Saturday, 31 October 2020

Budapest slug mating

It's the last day of October: damp, windy and mild. As I go out into the garden, pondering upon the impending winter lockdown, I find two Budapest slugs circling on a cherry leaf on the ground. Budapest slugs remind me of hedgehog poo, dark and shiny and all the right shape. If they had been on the path pebbles I would have easily missed them. I watch them for a few minutes. They keep slowly circling, head-to-tail for a while as they follow each other's mucus trails. This is slug courtship and it happens at slug pace. It's 10:40 and it doesn't look like much is happening any time soon. I regularly go out to check on them for the rest of morning and afternoon. As I'm typing this, I grab a torch and decide to check on them again. They are still there, exactly in the same position as 3 hours ago. 

11:06. The pair have moved onto the path pebbles now, the circling has stopped. They are now finding each others genital openings at the right side of their heads.
11:20. Copulation proper appears to start.
17:20. Very little change in the last few hours. The slugs are now entwined and practically immobile.
I pick the Slugs of Britain and Ireland and check the species account for info on their mating behaviour. Of note is that they are mainly subterranean and active year round.
This quote is fitting: 
"in winter adults are often found almost motionless, mating. Mating lasts many hours and involves the production of elaborate spermatophores"
I wonder if they'll be there tomorrow.

More information
Rowson, Ben, James Turner, Roy Andreson and Bill Symondson Slugs of Britain and Ireland. 2014. FSC Publications. AIDGAP.

Tuesday, 27 October 2020

Emperor home ranges, habitat use and differences between sexes

Emperors (Anax imperator) have done very well this year in my local area, which has allowed me to become familiar with the different behaviours of males and females. Females are quite stealthy, entering ponds to oviposit on floating vegetation, often flying low over the water. In contrast, males display an obvious territorial behaviour, patrolling high over the water of the large pond, lake or slow running drains where they breed. Males move towards passing birds, and towards any intruders, with spectacular fights and clashes between the males, some times resulting on individuals falling on the water.

Ovipositing female emperor.
A male patrolling alongside the marginal vegetation of a large ditch.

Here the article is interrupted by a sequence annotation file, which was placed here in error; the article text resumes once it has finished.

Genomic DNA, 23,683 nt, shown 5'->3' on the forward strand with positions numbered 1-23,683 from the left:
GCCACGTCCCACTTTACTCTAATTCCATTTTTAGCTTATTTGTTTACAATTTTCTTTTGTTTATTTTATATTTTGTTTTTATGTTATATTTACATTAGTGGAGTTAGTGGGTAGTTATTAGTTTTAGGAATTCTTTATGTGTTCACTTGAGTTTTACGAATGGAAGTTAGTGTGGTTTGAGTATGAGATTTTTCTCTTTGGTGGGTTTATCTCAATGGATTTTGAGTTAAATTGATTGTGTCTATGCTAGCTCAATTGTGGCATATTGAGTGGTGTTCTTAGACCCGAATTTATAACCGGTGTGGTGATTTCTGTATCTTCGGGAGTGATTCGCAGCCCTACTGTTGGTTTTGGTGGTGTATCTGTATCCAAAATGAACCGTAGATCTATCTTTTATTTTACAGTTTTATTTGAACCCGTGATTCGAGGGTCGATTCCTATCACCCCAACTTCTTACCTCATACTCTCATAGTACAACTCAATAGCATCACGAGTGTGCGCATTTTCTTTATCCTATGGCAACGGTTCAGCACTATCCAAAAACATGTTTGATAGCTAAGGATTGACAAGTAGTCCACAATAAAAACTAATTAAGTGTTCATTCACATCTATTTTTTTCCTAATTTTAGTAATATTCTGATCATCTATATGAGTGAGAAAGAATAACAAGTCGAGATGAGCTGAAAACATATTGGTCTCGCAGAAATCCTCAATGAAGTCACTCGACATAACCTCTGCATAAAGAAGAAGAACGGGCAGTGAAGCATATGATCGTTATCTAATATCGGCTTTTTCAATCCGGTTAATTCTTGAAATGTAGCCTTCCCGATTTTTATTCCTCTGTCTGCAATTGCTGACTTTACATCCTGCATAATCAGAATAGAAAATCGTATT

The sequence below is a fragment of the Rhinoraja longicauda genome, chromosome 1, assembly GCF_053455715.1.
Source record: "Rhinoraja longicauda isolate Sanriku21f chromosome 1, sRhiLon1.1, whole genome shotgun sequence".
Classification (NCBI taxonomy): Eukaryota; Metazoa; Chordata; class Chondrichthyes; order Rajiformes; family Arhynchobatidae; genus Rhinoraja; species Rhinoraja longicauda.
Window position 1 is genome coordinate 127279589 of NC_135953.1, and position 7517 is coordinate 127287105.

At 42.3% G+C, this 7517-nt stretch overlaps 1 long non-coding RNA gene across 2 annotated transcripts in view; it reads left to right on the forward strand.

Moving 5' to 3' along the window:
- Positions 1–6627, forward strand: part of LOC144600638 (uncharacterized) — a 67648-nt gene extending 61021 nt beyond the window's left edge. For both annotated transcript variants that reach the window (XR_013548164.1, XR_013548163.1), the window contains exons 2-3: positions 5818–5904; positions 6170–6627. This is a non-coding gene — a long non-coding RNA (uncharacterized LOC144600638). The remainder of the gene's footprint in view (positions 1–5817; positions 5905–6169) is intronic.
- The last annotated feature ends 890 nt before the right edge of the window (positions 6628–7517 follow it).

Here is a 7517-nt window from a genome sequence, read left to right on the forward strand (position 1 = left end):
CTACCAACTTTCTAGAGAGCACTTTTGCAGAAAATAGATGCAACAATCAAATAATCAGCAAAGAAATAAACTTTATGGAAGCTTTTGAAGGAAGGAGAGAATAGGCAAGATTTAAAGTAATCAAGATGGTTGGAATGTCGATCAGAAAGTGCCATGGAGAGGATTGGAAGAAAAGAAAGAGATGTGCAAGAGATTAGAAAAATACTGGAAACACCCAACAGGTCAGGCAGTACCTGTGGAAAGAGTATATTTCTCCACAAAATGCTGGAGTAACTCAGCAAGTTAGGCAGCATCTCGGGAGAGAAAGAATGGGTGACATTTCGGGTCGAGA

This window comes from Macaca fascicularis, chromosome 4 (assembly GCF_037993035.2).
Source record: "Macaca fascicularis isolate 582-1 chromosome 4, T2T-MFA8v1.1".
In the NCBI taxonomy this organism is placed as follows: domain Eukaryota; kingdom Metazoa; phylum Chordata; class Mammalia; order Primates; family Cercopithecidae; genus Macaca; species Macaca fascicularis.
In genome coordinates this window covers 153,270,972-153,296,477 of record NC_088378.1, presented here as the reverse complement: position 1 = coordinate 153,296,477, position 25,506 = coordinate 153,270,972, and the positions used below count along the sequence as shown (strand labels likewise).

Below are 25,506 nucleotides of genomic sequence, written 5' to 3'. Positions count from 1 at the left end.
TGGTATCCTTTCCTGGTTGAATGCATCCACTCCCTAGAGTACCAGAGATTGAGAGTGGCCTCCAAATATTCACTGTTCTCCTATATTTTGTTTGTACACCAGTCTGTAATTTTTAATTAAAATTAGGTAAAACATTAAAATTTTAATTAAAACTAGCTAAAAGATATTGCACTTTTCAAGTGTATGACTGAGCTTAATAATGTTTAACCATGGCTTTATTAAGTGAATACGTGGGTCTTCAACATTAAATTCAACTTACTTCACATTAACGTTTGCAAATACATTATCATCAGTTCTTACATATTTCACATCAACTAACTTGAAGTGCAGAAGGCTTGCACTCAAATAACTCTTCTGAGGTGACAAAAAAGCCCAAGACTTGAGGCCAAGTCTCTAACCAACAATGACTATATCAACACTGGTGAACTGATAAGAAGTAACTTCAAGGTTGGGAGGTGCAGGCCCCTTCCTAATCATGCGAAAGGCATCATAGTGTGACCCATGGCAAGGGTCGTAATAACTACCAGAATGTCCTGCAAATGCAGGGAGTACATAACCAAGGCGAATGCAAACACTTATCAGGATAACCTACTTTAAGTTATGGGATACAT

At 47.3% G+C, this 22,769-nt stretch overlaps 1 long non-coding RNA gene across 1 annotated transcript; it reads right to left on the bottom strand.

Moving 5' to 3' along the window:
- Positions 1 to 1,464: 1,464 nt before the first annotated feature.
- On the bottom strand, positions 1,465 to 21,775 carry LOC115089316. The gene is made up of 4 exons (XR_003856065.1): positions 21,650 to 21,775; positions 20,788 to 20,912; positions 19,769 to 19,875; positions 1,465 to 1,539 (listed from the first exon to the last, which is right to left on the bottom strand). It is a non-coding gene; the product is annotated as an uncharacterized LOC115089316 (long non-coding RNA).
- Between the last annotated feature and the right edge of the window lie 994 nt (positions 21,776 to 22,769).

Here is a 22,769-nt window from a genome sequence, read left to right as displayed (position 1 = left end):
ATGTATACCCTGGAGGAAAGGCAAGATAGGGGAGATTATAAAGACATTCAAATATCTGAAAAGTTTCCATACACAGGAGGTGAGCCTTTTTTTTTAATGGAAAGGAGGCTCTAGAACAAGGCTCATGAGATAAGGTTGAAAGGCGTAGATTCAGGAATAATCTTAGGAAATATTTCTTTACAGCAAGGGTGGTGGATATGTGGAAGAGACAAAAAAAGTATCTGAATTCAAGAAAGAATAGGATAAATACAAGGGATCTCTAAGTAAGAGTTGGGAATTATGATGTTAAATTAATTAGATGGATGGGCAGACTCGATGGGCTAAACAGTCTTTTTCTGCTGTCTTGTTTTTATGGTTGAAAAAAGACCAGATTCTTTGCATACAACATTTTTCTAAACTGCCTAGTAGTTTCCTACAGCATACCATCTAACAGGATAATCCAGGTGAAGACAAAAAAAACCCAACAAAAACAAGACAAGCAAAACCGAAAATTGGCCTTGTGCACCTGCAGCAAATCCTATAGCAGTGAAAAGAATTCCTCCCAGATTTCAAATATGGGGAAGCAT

All this means that we are biased in our understanding to these more obvious behaviours, ovipositing and territoriality. But many other questions remain about Emperor's behaviour and ecology, for example, where are females when they are not ovipositing? or males, when they are not patrolling a pond? how far do individuals roam or disperse? where do they roost? how is their behaviour affected by temperature? do they make use of the habitats around ponds? what about sex differences?

Capture-mark-resighting techniques have be used in dragonflies to study individual movements, behaviour or demographic parameters. Individuals of large dragonflies can be marked using alpha-numeric unique wing codes written with permanent markers, which could be read from a distance, with no need from physical recapture (for example using binoculars). This technique, however, requires an enormous field effort to relocate as many individuals as possible.

Another technique that has been used to study migration is to analyse location-specific isotopes in wing samples. These isotopes have signatures specific to geographic areas, which point at the area where the larval stage took place (as the wing tissue is formed during the larval stage). This method has been used to reveal the multi-generational migrations of the Green Darner (Anax junius) a North American relative of the Emperor that is a long-distance migrant. Hydrogen stable isotopes showed that the migration cycle comprises a north migrating generation, a south migrating generation and a resident generation that develops around the Gulf of Mexico. Another study using stable isotopes on the Global Skimmer, Pantala flavescens, revealed its multigenerational migration steps around the Indian Ocean. Although ranging from South Africa to Sweden, and still involved in natural colonisation towards the north, facilitated by global heating, the Emperor is a resident species, so this technique is not of much use.